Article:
Dr. Bernstein: Yes, I've done videos on this, but I can repeat it. It's a sequence of hormones and we only know part of the sequence. but what we know is very informative. When you eat anything that either contains a nutrient or volume and you're not diabetic, that volume could be pebbles, the intestines secrete a host of hormones, but the one that interests us is IGF-1 (insulin like growth factor-1 ). Wait, It's GLP-1 glucagon-like-protein-1 and GLP-1 gets secreted into the bloodstream and it tells the pancreas "Hey, there's food here, you better make insulin before this guys blood sugar goes up" so a normal body prevents a blood sugar increase. But human blood sugar is extremely potent. I don't know if you remember from my video how much one unit of true human insulin will lower your blood sugar...

Do you have any idea? I've never met a doctor who had any idea. 

Lisa: Hmmm. One unit of true human insulin. I don't remember hearing that one. I remember hearing what your sensitivity  

Dr. Bernstein: I'll tell you how we calculate it. I know from my experience that one unit of the true injectable human insulin, which is regular insulin will lower me by 60. but it's diluted 25-fold. So true human insuln, that humans secrete is 25x as potent [00:24:44] So what's 25x60 ... 10x 25 is 250 ... I think it's over 15...close to 2000. (gets calculator) 2x x 60 = 1500. 

So one unit, it's almost invisible, it's so tiny...

Lisa: Yes, it's a droplet. 

Dr. Bernstein: Will lower a human blood sugar my size by 1500. Someone twice my size, I weigh 110 lbs, will lower them onky by 750. But a kid, a quarter my size, it will lower them by 6000. SO there must be a mechanism to fine-tune this insulin or humanity would never have survived the first meal. So hoe do we fine-tune it? With another hormone called glucagon, that raises blood sugar. Glucagon is weaker than insulin. So you need a weaker substance for fine-tuning. Just like the old television sets that had a switch and then a dial that went round and around and around. That was the fine tuning dial, it had a lot of turns. Glucagon, you need a lot if it to fine tune a little bit of insulin and that way you get precision. Now, as it turns out, the native glucagon that's made by alpha cells is too potent for the fine-tuning, so we there's another hormone that the beta cells make. The beta cells make insulin, they also make insulin. Amylin reduces the potency of the glucagon. So lets say, hypothetically, glucagon is a tenth as potent as insulin, you make amylin, it's 100th as potent as insulin and now you can get good fine tuning of your blood sugar,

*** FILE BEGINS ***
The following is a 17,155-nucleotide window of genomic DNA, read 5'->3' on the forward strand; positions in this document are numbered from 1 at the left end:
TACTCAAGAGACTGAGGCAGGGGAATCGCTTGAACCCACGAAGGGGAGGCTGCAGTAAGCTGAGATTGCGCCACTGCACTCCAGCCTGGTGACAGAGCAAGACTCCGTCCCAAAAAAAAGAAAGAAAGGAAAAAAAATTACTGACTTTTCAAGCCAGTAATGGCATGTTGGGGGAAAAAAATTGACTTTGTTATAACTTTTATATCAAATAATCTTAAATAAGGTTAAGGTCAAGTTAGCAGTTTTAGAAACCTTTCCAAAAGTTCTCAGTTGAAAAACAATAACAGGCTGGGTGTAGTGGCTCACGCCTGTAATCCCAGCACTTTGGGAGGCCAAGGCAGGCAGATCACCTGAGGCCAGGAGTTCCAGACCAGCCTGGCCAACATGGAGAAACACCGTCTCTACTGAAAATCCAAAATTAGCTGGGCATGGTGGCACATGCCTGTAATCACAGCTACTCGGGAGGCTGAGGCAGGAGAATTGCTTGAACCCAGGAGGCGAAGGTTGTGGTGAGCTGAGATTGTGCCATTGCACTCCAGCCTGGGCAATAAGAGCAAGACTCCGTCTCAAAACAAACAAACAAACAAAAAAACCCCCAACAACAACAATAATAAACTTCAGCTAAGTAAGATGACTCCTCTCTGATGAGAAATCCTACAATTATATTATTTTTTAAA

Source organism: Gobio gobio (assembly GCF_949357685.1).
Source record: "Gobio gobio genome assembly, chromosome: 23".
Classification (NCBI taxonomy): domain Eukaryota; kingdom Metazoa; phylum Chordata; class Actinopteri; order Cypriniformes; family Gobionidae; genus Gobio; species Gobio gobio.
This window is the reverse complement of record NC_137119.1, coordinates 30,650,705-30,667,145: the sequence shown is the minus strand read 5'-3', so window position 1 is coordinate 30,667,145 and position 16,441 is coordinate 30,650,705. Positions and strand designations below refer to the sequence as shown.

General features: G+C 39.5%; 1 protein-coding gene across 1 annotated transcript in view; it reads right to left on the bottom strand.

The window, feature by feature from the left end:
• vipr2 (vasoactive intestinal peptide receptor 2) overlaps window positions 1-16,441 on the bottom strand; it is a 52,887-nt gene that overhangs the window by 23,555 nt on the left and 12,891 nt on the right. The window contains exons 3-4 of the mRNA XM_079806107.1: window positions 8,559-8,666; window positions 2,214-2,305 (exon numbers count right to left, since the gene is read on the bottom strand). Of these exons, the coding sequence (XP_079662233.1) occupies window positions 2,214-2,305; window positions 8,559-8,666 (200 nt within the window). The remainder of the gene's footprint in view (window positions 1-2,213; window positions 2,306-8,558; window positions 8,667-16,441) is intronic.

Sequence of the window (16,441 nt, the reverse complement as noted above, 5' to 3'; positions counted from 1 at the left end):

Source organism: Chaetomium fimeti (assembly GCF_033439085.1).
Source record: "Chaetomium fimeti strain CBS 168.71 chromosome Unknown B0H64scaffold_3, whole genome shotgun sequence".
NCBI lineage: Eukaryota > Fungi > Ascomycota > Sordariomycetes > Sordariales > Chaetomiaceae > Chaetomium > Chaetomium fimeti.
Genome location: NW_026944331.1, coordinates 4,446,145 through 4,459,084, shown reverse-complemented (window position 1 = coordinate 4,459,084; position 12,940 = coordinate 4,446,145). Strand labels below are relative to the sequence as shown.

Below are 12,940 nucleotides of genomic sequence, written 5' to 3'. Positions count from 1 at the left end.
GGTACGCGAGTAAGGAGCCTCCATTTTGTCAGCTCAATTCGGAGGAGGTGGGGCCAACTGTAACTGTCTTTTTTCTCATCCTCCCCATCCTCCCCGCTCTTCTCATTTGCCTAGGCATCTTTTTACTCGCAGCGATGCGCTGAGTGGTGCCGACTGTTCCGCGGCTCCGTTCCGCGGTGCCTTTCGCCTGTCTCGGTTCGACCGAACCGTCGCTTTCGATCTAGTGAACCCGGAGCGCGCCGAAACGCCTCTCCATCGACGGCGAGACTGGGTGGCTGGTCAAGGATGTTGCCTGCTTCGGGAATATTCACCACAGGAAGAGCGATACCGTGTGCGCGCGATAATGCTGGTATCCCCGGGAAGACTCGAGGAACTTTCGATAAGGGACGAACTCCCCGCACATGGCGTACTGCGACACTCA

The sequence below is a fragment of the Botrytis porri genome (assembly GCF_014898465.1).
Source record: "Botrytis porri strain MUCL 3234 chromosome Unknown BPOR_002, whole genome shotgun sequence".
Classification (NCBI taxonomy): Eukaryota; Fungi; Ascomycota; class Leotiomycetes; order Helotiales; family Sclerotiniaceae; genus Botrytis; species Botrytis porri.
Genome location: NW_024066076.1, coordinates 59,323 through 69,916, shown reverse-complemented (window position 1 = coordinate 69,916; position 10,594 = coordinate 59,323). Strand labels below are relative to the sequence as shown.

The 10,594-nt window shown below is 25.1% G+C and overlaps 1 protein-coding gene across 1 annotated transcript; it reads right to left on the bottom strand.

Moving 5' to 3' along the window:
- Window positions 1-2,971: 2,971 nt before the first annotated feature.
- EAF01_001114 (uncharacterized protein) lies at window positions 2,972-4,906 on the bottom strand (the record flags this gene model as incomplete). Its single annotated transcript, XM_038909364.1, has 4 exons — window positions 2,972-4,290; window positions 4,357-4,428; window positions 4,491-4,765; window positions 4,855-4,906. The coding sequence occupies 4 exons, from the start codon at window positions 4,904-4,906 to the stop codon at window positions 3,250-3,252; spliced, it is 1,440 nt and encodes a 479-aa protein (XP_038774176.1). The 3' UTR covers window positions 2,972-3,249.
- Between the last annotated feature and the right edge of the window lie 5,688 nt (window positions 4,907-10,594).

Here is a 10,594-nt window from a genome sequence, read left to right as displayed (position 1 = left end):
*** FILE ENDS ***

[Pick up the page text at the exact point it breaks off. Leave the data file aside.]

Lisa: But with type 1 diabetics that don't make insulin, we also don't make amylin. 

That's correct, so the Type 1 diabetics are in big trouble, they could eat a handful of pebbles and their blood sugar would go sky high. [00:27:04] now amylin does other things. it slows stomach emptying, so if our ancestors downed a wooly mammoth and they think they're going to eat the whole thing before the guys on the next block spot it, they're wrong because their amylin stops them from eating the whole thing by slowing stomach emptying. Amylin is also a major satiety hormone. It makes you feel full. and without amylin, you're hungry, and that's one of the many reasons why many diabetics are chronically hungry. [00:27:44] 

 

Now it's interesting that I was teaching this to my patients long before the GLP-1 Agonists because drugs on the market. And it's also interesting while the ADA is promoting this class of drugs because it lowers A1C slightly, from .1% to .3%, which is almost nothing, I use it for totally different purpose, to curbe hunger, to curb cravings. 

If you're snacking between dinner and bedtime because you get a craving for carbohydrate, we give you a shot of a GLP-1 Agonist after dinner and it's working an hour or two later, you don't get the craving. And you don't snack before bedtime and wake up with a high blood sugar. 

And I know, that's a problem for many people, or the time 3oçlock 4 oclock in the afternoon is a very dificult for people. 

And I have one other trick that I can't talk about yet because we only have put three patients on it, we're experimenting with it, and if it works, I'll do a video on it. 

Lisa: Wonderful, we can't wait to hear! 

Dr. Bernstein: It'll be the easiest one of all.

End Transcript.

 

The final part of Dr. Bernstein's interview, to be posted Friday of this week will be linked here. There we discuss Dr. B's family, their history of autoimmune disorders, what he sees as the largest problem facing diabetics my the medical community and how this low carb battle is not yet won.  


To learn about Dr. Bernstein's plan for diabetes management, read the book Dr. Bernstein's Diabetes Solution. Dr. B's many videos can be viewed at Diabetes University on Youtube and he also conducts a monthly teleseminar/webcast where he answers questions from the public.